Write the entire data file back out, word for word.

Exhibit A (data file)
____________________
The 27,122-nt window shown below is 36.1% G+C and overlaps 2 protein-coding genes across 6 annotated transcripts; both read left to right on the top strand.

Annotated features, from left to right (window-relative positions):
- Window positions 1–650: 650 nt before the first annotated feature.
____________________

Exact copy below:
The 27,122-nt window shown below is 36.1% G+C and overlaps 2 protein-coding genes across 6 annotated transcripts; both read left to right on the top strand.

Annotated features, from left to right (window-relative positions):
- Window positions 1–650: 650 nt before the first annotated feature.